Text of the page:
About this blogger:
Andrew Leung is a seminarian for the Roman Catholic Diocese of Steubenville, Ohio. He has served as Director of Music at St. Pius X Church (Atlanta) and taught Gregorian chant at the Cistercian Monastery of the Holy Spirit (Georgia). For two years, he will be studying in Macau, China.
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“The main place should be given, all things being equal, to gregorian chant, as being proper to the roman Liturgy. Other kinds of sacred music, in particular polyphony, are in no way excluded, provided that they correspond to the spirit of the liturgical action and that they foster the participation of all the faithful.”
— 2011 GIRM, §41 (Roman Missal, 3rd Edition)

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Afterthoughts on the Colloquium
published 16 July 2015 by Andrew Leung

CTL Afterthougs on the Colloquium 2 FEW DAYS AGO, our dear friend Dr. Peter Kwasniewski wrote an article on New Liturgical Movement about his experience at the Sacred Music Colloquium. He developed this interesting “Modern Man” idea, imposing rationalism and romanticism on the Liturgy. Kwasniewski was very impressed to see many young men and women falling in love with the Church’s Tradition at the Colloquium and Sacra Liturgia.

Dr. Kwasniewski has proven that new Sacred Music do not have to be “modern music”. His piece, O Passio Magna was sung during one of the Masses and two of his new pieces were sung at the new music reading session. His collection of Sacred Choral Works can be found here.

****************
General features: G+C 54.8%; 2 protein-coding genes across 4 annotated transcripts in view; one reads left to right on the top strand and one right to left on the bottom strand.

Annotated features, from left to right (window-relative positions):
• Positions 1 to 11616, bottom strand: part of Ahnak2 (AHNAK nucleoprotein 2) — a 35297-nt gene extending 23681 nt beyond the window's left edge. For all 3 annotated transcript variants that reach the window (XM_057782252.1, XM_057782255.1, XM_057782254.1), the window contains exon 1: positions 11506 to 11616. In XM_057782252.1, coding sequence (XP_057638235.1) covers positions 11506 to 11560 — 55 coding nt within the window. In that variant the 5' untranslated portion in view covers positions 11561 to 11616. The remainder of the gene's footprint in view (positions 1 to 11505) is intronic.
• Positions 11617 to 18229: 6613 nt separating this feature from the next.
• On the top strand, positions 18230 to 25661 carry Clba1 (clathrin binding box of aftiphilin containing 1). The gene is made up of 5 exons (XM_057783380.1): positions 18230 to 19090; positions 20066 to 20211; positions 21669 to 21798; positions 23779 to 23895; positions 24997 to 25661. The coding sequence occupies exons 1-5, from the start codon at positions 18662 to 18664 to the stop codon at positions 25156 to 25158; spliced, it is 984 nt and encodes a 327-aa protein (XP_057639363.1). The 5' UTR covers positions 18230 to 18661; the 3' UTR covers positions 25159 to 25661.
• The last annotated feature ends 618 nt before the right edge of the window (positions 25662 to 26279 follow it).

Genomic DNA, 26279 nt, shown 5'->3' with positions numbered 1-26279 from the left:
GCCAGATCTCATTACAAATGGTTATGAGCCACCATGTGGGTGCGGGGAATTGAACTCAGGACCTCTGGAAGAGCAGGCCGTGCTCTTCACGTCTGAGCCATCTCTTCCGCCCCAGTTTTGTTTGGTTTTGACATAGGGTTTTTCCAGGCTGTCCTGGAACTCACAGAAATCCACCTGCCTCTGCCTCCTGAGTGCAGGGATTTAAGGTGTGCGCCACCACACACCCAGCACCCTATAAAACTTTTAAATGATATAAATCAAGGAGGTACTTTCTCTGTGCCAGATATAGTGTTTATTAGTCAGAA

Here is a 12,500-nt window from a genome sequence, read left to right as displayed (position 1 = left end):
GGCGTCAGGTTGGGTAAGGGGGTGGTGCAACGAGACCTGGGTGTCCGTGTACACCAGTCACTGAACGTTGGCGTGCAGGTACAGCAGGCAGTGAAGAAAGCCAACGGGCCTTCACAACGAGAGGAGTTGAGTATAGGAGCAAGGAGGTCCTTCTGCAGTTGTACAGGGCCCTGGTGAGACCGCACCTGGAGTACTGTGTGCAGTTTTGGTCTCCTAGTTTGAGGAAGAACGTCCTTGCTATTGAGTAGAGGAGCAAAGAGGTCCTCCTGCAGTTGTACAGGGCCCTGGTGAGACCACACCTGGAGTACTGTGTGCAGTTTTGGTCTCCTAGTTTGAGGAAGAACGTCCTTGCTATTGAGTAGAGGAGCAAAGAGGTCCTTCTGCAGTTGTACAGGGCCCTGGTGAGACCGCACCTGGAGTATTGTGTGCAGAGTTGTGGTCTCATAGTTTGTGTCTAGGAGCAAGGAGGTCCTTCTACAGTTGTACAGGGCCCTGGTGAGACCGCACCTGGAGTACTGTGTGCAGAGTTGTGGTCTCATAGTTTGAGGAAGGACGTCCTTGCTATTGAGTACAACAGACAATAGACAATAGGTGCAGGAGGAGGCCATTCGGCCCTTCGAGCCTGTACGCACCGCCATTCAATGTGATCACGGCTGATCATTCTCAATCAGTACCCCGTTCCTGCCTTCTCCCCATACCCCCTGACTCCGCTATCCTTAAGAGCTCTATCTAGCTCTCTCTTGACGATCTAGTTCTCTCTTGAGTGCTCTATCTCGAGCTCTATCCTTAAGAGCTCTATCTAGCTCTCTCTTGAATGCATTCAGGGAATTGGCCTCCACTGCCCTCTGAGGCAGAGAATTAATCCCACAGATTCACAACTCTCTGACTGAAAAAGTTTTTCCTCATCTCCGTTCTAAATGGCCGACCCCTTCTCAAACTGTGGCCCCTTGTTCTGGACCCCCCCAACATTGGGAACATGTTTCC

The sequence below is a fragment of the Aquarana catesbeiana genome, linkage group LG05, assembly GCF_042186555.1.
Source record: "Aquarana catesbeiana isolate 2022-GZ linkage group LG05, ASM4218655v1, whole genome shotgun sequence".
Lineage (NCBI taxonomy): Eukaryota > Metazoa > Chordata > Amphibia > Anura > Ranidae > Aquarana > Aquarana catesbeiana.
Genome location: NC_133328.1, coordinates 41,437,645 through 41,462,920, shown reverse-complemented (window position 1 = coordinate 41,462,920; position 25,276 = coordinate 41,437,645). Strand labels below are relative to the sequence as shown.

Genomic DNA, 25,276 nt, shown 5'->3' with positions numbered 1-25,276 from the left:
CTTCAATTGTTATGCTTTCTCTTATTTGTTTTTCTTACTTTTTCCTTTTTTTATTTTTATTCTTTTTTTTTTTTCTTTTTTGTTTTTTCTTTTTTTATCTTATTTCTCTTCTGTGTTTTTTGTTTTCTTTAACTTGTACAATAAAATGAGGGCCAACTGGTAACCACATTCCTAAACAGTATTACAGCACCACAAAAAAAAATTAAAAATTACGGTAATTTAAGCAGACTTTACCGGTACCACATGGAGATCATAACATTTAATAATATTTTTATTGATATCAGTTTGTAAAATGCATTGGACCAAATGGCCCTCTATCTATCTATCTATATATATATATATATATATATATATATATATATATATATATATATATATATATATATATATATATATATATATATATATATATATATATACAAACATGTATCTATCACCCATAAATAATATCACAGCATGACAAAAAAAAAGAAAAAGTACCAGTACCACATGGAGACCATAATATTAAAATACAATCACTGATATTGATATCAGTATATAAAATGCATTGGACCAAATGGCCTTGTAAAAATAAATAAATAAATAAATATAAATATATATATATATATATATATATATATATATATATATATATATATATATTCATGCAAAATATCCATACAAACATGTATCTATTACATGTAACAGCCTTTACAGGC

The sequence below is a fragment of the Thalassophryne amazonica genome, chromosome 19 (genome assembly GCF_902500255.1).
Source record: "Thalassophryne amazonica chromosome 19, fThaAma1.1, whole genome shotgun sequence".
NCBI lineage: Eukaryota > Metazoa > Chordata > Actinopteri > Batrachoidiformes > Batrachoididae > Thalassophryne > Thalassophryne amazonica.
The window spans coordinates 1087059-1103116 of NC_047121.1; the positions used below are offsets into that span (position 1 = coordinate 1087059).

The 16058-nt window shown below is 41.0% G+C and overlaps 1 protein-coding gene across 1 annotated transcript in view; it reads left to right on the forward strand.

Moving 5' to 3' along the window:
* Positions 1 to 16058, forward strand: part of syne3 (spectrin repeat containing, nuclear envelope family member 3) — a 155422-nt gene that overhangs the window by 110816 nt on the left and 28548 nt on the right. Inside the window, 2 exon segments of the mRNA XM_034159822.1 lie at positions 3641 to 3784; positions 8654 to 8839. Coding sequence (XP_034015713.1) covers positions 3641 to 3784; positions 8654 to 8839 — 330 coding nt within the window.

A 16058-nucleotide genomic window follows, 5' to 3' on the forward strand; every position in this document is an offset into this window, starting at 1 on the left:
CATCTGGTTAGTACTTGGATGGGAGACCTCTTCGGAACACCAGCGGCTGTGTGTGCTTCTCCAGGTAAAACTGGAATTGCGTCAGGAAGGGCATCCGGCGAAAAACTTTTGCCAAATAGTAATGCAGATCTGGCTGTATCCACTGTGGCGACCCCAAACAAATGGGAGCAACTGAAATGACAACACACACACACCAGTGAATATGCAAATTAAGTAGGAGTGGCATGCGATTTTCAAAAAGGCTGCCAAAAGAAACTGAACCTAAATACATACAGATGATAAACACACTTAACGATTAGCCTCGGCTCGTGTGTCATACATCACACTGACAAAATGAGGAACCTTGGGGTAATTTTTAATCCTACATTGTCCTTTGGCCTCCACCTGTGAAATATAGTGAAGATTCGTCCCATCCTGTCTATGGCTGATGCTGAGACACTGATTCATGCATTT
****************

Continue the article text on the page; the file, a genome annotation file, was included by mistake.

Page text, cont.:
T THE COLLOQUIUM, I experienced the true Ars Celebrandi, the Art of Celebration. The liturgies, both Ordinary Form and Extraordinary Form, were done so well. The beauty of the Heavenly Banquette was reflected to us through the angelic chant and polyphony, glorious sound of the pipe organ, the very noble vestments, and the beautiful churches. It was one of my best Liturgical experiences and I am sure it’s the same for many young participants. Every Mass should reflect our believes, our Catholic faith. “Lex orandi, lex credendi“, it is wonderful to see so many young men and women, the future of the Church, understand this idea of “the law of prayer is the law of believing”. There is hope in our Church!